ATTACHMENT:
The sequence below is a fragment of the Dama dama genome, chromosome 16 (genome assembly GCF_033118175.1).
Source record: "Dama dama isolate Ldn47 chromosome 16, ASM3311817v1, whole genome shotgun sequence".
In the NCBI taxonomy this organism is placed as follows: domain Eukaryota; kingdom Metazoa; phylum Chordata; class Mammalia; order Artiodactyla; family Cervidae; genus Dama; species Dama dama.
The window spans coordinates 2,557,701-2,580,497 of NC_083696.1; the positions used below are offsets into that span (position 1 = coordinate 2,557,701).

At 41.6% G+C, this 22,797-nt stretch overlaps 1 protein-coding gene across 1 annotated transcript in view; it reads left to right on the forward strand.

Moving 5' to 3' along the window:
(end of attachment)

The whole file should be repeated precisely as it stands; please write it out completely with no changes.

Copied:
The sequence below is a fragment of the Dama dama genome, chromosome 16 (genome assembly GCF_033118175.1).
Source record: "Dama dama isolate Ldn47 chromosome 16, ASM3311817v1, whole genome shotgun sequence".
In the NCBI taxonomy this organism is placed as follows: domain Eukaryota; kingdom Metazoa; phylum Chordata; class Mammalia; order Artiodactyla; family Cervidae; genus Dama; species Dama dama.
The window spans coordinates 2,557,701-2,580,497 of NC_083696.1; the positions used below are offsets into that span (position 1 = coordinate 2,557,701).

At 41.6% G+C, this 22,797-nt stretch overlaps 1 protein-coding gene across 1 annotated transcript in view; it reads left to right on the forward strand.

Moving 5' to 3' along the window: